BZ5880 - Ecology: Distribution, Abundance and Diversity
|Student Contribution Band:
||College of Science and Engineering
Available to students admitted to the Diploma of Research Methods, Master of Applied
Science, Graduate Diploma of Science, Graduate Certificate of Science, Master of Science,
Master of Science (Professional), Graduate Certificate of Development Practice, Graduate
Diploma of Development Practice or Master of Development Practice.
This subject is an introduction to the key ideas in the ecology of plants and animals.
This subject emphasizes the techniques and methods used to explain the distribution
and abundance of species and how these measures help us understand the causes of extinction.
This subject also explores how populations of individual species combine to determine
local and global patterns in species diversity. Topics include fertility and mortality;
population dynamics and population regulation; life history strategies; interactions
between species (competition, facilitation, predation, herbivory, parasitism); dynamics
of communities; island biogeography; limits to the co-existence of species.
- ability to critically assess ecological hypotheses;
- appreciation of the relationship between ecological theory and conservation and management
of natural populations and communities;
- be familiar with key concepts in population and community ecology.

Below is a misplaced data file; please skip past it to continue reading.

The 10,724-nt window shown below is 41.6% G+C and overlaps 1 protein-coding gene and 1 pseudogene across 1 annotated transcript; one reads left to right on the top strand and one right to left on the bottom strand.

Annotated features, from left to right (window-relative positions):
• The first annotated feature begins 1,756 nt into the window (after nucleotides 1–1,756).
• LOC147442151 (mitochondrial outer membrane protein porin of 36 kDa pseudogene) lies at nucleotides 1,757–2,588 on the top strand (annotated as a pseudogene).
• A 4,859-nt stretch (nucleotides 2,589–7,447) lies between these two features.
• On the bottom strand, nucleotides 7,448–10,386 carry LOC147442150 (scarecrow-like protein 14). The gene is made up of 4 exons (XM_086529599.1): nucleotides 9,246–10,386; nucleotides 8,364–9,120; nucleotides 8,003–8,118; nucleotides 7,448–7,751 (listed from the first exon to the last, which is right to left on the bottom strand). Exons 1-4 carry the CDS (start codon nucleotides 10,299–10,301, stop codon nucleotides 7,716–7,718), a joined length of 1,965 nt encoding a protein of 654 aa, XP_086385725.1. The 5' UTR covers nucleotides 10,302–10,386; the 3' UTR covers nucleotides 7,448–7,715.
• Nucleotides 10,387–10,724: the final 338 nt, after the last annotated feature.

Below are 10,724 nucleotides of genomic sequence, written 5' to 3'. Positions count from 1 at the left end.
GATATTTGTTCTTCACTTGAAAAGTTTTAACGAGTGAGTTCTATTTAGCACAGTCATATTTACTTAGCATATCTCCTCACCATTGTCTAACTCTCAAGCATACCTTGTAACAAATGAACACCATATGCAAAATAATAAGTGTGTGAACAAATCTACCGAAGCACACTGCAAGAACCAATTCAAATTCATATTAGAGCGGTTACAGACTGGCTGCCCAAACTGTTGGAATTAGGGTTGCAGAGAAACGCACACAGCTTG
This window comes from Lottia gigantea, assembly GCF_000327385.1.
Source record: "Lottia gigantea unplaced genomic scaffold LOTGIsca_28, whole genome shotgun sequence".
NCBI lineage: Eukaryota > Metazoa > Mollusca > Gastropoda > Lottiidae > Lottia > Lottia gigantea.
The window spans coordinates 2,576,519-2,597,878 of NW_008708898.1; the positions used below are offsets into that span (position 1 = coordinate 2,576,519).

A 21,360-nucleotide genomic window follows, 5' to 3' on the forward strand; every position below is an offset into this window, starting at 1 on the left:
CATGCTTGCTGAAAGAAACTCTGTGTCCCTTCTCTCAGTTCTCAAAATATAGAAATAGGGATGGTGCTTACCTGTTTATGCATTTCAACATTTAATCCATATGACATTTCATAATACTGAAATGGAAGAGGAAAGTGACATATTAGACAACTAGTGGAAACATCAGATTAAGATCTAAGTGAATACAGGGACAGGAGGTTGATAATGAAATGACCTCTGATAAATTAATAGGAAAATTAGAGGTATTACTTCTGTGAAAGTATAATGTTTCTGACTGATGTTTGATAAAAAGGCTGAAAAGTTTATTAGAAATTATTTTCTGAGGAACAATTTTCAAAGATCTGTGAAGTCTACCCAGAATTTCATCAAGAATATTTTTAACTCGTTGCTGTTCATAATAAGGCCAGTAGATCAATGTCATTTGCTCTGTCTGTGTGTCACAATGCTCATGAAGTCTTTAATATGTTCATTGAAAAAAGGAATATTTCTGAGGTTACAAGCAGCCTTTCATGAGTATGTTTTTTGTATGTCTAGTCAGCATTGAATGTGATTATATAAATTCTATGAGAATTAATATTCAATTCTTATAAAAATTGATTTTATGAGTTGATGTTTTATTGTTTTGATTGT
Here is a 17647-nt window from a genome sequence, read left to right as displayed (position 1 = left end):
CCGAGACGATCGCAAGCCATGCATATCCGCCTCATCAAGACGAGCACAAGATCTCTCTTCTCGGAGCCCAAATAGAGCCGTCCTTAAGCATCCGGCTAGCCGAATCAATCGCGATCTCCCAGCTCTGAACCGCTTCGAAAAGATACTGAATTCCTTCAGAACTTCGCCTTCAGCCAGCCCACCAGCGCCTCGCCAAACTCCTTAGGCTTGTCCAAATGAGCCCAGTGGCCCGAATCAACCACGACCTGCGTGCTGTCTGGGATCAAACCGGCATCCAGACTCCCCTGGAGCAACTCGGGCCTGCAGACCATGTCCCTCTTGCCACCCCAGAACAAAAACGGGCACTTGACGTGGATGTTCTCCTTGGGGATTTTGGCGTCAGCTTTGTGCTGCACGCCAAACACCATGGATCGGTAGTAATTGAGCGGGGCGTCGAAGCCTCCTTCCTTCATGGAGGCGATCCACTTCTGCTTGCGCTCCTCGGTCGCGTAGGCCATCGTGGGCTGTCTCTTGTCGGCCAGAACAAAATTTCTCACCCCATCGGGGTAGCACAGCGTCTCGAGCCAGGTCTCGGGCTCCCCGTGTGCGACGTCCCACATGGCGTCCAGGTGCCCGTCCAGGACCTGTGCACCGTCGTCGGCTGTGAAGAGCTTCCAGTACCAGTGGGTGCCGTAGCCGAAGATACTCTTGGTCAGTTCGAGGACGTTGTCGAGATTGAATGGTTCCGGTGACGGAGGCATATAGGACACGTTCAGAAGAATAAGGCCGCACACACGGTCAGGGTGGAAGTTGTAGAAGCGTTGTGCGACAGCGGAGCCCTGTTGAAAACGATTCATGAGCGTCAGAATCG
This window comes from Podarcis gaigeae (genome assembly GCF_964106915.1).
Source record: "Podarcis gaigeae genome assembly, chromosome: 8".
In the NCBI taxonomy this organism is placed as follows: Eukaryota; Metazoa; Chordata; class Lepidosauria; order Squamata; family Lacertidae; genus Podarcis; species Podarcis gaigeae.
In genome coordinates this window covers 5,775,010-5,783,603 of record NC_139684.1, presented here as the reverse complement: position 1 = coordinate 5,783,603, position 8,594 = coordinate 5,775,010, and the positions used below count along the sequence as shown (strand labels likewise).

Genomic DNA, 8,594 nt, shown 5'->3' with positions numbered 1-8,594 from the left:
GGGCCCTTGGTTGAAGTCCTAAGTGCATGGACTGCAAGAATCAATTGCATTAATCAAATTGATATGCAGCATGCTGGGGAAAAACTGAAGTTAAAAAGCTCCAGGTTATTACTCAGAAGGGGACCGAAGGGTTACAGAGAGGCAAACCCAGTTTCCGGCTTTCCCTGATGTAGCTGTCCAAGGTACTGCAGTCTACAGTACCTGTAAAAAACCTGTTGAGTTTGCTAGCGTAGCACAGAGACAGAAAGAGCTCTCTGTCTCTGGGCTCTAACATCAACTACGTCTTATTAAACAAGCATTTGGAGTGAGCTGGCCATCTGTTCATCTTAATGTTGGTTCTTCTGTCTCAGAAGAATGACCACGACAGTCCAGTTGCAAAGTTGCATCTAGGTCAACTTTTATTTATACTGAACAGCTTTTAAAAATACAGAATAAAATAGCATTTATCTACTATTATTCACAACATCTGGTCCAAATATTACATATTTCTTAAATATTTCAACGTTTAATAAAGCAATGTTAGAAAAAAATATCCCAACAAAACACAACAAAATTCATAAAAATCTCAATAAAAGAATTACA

|Students enrolling in this subject should have a good understanding of biology or
environmental science, including, basic numerical and computer skills. Previous undergraduate
studies in ecology or zoology.
|BZ5440 BZ2440 BZ2880 BS2460 BS5460
Study Period 2
|Census Date 29-Aug-2019
||Assoc. Professor Lucas Cernusak
||Assoc. Professor Susan Laurance, Assoc. Professor Lucas Cernusak.
The student workload for this
credit point subject is approximately 130 hours.
- 26 hours lectures
- 15 hours tutorials
- 15 hours practicals
- assessment and self-directed study
||presentations (15%); tutorial attendance and participation (20%); assignments (20%); centrally-administered final exam (45%).
Minor variations might occur due to the continuous Subject quality improvement
process, and in case of
minor variation(s) in assessment details, the Subject Outline represents the latest